On June 25, 2013, the media quoted the Managing Director of Julius Berger, Mr. Wolfgang Goetsch, as saying that work on the Second Niger Bridge had started. He said that the Federal Government had issued a letter of intent to Julius Berger to handle the project through public/private partnership agreement involving the tripartite parties: the Federal Government, the Anambra/Delta State governments and the private fund providers.

Hear him: “A consortium that included a company from South Africa participated in the bidding for the project. In January 2013, our group became the preferred bidder. We are excited because it will be the first of its kind in Nigeria.”

The Julius Berger Chief Executive also said mobilisation to the site of the Second Niger Bridge would begin in ten days from the date of his disclosure which, ironically, took place at an air-conditioned Annual General Meeting venue in Abuja rather than at the actual site of the Second Niger Bridge.

Predictably, four months after this disclosure, no one seems to know the exact location of the Second Niger Bridge because real construction work has yet to transparently commence in practical sense.

Prior to the latest public disclosure of signing of Julius Berger to handle the building of the much sought after second bridge across the River Niger, reports had it that another company was involved in the maintenance works of the only River Niger Bridge.

Emeka Osondu who reports the South-East for one of Nigeria’s print media had on September 4, 2012 written a detailed investigative story which also raises national alarm at the deteriorating state of the only Niger Bridge.                

Asking the pertinent question of when actual work on the project would commence, the reporter said it was urgent for the Nigerian Government to act on the Second Niger Bridge. As he reported:

“Though Setraco Construction Company had carried out maintenance work on the bridge last two years, the situation at the bridge has worsened. Recently following sustained pressure on the bridge, which experts fear may not survive the pressure of these ember months.

“Again, much as the Niger Bridge, which serves as a major gateway to the states of the South-East and South-South zones, is yet to collapse, there has been warning from experts, and if nothing is done and the bridge collapses at last, the only option to people would be limited to the use of canoes and boats to ferry people across to and fro Onitsha, as is the case with some riverine areas.”

Osondu also interviewed some persons who ought to be in the know about the Niger Bridge and one of those people raised the alarm that practical measures must be adopted by the Nigerian Government to commence the construction of a second bridge across the River Niger.

According to Hon. Obinna Chidoka, who represented Idemili North/Idemili South federal constituency in the House of Representatives until July 11, 2008, “First and foremost, the Niger Bridge has become a contentious issue being that the bridge was constructed in 1965. But 45 years later, the traffic has increased tremendously. The former Permanent Secretary in the (Federal) Ministry of Works, Baba Akin Ahmed, who raised the issue at the Senate Committee Hearing had said that if nothing was done urgently that the bridge will collapse.”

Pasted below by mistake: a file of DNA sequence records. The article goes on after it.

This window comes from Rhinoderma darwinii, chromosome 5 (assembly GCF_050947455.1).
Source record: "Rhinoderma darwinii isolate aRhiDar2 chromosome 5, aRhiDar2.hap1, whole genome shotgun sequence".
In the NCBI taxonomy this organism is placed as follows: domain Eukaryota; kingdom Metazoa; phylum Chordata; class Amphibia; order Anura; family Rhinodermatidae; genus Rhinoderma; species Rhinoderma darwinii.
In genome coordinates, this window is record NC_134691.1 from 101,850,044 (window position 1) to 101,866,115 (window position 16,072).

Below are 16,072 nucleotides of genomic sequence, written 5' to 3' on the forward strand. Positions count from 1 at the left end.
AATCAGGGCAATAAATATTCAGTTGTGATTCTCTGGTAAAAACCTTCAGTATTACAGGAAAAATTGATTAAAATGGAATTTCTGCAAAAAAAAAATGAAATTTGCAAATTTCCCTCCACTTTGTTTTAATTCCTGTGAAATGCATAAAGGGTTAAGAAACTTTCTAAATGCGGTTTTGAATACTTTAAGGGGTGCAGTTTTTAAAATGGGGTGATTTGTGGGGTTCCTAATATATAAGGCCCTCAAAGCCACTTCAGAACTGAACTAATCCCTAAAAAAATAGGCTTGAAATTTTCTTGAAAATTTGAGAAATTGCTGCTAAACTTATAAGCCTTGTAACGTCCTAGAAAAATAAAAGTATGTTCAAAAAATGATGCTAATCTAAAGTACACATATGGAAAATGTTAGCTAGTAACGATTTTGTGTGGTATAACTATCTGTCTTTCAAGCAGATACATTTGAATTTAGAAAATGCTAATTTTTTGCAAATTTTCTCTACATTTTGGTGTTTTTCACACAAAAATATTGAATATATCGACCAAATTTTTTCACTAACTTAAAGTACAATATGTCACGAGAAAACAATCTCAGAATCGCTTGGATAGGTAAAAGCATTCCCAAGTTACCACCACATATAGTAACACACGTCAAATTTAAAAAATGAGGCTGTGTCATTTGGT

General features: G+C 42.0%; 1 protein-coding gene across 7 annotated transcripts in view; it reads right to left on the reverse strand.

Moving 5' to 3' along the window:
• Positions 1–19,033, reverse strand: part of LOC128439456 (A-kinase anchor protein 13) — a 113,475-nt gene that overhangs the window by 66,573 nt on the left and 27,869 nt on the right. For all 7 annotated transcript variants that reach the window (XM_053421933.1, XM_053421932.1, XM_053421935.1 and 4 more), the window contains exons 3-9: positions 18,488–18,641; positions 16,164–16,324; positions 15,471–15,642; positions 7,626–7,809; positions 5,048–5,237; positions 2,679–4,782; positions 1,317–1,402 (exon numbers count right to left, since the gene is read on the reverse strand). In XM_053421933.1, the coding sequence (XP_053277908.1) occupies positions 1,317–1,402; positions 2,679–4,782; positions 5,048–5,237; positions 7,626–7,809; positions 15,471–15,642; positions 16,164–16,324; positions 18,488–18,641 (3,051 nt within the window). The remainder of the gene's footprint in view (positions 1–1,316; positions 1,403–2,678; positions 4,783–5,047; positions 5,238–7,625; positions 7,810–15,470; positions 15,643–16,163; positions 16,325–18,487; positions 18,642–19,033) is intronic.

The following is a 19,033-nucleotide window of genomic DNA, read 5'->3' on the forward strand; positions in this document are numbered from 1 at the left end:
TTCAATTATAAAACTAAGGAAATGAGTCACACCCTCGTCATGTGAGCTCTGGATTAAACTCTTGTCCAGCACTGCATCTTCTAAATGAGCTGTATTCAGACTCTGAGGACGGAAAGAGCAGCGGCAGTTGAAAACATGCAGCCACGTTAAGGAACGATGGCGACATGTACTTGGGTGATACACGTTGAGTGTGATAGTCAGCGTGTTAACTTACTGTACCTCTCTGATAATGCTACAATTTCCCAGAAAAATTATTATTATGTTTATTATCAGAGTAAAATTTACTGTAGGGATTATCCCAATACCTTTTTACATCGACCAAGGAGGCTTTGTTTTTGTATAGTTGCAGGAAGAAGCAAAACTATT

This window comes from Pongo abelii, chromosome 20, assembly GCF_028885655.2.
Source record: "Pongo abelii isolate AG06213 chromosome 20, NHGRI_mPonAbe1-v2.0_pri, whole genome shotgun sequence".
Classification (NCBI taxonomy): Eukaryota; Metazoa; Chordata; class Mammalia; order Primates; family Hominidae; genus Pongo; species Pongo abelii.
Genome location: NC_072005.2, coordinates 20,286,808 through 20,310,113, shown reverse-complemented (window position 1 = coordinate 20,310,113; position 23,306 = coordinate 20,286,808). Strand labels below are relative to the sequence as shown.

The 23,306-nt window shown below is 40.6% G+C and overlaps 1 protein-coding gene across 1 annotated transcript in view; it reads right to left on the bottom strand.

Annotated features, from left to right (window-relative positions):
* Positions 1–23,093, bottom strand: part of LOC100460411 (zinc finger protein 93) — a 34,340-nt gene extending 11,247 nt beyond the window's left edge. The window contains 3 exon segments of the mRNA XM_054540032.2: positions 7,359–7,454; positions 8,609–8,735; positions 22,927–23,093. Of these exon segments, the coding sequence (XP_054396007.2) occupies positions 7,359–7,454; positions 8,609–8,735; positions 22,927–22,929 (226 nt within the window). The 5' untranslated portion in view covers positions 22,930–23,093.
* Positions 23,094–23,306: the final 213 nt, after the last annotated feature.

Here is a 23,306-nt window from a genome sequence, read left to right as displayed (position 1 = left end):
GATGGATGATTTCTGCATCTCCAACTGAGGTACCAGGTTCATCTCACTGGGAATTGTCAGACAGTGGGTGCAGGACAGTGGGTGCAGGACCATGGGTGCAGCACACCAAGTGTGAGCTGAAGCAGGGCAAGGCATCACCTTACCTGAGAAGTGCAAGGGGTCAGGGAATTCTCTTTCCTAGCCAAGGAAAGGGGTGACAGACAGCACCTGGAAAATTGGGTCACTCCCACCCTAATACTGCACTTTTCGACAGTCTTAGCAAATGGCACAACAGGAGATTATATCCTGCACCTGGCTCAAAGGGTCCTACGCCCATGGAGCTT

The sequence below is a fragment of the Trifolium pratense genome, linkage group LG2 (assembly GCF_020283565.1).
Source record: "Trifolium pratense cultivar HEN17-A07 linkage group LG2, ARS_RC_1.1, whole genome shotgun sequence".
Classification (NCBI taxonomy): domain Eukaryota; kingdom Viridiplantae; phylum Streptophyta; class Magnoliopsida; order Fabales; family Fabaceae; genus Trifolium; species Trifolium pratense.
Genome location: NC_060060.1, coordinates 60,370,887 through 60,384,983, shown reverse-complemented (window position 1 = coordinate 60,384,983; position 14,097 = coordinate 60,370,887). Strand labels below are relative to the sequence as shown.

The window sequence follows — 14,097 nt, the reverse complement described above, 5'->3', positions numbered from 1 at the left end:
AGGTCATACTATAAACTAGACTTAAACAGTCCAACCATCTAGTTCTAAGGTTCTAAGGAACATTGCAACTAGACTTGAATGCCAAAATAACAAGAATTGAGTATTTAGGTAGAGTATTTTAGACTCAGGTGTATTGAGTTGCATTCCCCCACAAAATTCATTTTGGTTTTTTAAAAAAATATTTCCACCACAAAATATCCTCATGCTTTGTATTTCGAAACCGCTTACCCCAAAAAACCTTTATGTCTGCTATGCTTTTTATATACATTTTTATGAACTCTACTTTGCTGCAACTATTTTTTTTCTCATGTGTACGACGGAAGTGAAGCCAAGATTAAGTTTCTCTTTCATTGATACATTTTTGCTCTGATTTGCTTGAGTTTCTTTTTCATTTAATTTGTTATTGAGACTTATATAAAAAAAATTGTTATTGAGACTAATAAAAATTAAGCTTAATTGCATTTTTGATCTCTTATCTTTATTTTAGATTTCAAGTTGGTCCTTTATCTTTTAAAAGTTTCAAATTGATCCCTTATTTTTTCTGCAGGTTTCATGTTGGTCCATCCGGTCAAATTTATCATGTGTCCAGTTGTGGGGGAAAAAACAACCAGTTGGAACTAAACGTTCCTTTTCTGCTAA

Chidoka, who had earlier moved a motion on the Niger Bridge project on the floor of the House, nevertheless explained that “all we are doing is to draw the attention of the Federal Government to that bridge, which is a major gateway between the South-East and other parts of the country.

“Curiously, the Second Niger Bridge was awarded on a private public partnership (PPP) basis, wherein the contractor was to raise 60 per cent of the contract sum, while Anambra and Delta State governments contribute twenty percent of the contract sum   and the federal government pays up the remaining twenty percent.

“The Federal Government ought to come in fully and construct the bridge. Part of my plan was to follow through on the motion in the House of Representatives and consistently monitor the progress on the bridge and bring it to national burner.”

Chidoka made his intentions known since September 2012 but nearly two years after, there is no significant pragmatic measure adopted and transparently made known to the general public about the Second Niger Bridge. Incidentally another Yuletide festive period has come and expectedly, the gullible public will surely get another story on it from government’s bottomless pit of propaganda.

Penultimate week, I travelled to Onitsha, Anambra State, in search of the Second Niger Bridge but, sadly, all those that I met could not pinpoint exactly where it is even when the outgoing Anambra State Governor Peter Obi, who doubles as Chairman of South-East Governors’ Forum, told the South-East people that President Jonathan will keep to his promise to deliver the Second Niger Bridge before 2014.

How long will the sufferings of hundreds of thousands of commuters along the Niger Bridge come to an end? For how long will government continues to manufacture reasons why the Second Niger Bridge only exists at the realm of idea?

RIGHTSVIEW appears twice a week on Tuesdays and Saturdays. The Columnist, popular activist Emmanuel Onwubiko, is a former Federal Commissioner of Nigeria’s National Human Rights Commission and presently National Coordinator of Human Rights Writers’ Association of Nigeria (HURIWA).

Source: News Express